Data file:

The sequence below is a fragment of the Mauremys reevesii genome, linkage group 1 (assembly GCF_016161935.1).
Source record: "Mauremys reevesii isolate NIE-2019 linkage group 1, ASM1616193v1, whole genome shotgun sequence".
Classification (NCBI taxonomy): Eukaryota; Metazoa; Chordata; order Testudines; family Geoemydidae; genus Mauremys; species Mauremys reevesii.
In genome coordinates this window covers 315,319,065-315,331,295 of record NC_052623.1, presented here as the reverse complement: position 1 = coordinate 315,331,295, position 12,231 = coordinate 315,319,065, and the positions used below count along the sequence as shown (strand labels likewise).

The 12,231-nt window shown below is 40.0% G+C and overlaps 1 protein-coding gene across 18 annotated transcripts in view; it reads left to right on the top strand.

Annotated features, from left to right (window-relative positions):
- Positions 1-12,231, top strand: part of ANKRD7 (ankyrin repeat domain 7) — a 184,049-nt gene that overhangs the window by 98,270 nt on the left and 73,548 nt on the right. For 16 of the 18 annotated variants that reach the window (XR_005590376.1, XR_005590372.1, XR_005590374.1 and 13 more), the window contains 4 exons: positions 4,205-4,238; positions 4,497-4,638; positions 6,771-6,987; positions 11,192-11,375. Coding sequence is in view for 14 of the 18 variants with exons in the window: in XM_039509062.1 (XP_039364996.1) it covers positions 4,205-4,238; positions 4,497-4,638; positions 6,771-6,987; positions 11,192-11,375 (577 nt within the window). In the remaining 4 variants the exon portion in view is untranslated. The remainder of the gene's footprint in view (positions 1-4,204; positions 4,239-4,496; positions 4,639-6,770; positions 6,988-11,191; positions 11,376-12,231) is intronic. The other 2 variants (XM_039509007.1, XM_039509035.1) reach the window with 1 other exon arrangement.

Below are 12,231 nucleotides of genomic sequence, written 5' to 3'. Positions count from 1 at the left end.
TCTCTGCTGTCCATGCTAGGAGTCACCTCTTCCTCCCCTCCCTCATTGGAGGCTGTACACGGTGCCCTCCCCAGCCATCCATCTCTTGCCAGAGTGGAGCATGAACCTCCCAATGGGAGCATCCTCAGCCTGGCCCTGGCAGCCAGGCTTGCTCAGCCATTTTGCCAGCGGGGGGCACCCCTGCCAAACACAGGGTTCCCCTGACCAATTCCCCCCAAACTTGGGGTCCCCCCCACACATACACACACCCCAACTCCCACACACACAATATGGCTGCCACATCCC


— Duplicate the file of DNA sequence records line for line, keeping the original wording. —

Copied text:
The sequence below is a fragment of the Mauremys reevesii genome, linkage group 1 (assembly GCF_016161935.1).
Source record: "Mauremys reevesii isolate NIE-2019 linkage group 1, ASM1616193v1, whole genome shotgun sequence".
Classification (NCBI taxonomy): Eukaryota; Metazoa; Chordata; order Testudines; family Geoemydidae; genus Mauremys; species Mauremys reevesii.
In genome coordinates this window covers 315,319,065-315,331,295 of record NC_052623.1, presented here as the reverse complement: position 1 = coordinate 315,331,295, position 12,231 = coordinate 315,319,065, and the positions used below count along the sequence as shown (strand labels likewise).

The 12,231-nt window shown below is 40.0% G+C and overlaps 1 protein-coding gene across 18 annotated transcripts in view; it reads left to right on the top strand.

Annotated features, from left to right (window-relative positions):
- Positions 1-12,231, top strand: part of ANKRD7 (ankyrin repeat domain 7) — a 184,049-nt gene that overhangs the window by 98,270 nt on the left and 73,548 nt on the right. For 16 of the 18 annotated variants that reach the window (XR_005590376.1, XR_005590372.1, XR_005590374.1 and 13 more), the window contains 4 exons: positions 4,205-4,238; positions 4,497-4,638; positions 6,771-6,987; positions 11,192-11,375. Coding sequence is in view for 14 of the 18 variants with exons in the window: in XM_039509062.1 (XP_039364996.1) it covers positions 4,205-4,238; positions 4,497-4,638; positions 6,771-6,987; positions 11,192-11,375 (577 nt within the window). In the remaining 4 variants the exon portion in view is untranslated. The remainder of the gene's footprint in view (positions 1-4,204; positions 4,239-4,496; positions 4,639-6,770; positions 6,988-11,191; positions 11,376-12,231) is intronic. The other 2 variants (XM_039509007.1, XM_039509035.1) reach the window with 1 other exon arrangement.

Below are 12,231 nucleotides of genomic sequence, written 5' to 3'. Positions count from 1 at the left end.
TCTCTGCTGTCCATGCTAGGAGTCACCTCTTCCTCCCCTCCCTCATTGGAGGCTGTACACGGTGCCCTCCCCAGCCATCCATCTCTTGCCAGAGTGGAGCATGAACCTCCCAATGGGAGCATCCTCAGCCTGGCCCTGGCAGCCAGGCTTGCTCAGCCATTTTGCCAGCGGGGGGCACCCCTGCCAAACACAGGGTTCCCCTGACCAATTCCCCCCAAACTTGGGGTCCCCCCCACACATACACACACCCCAACTCCCACACACACAATATGGCTGCCACATCCC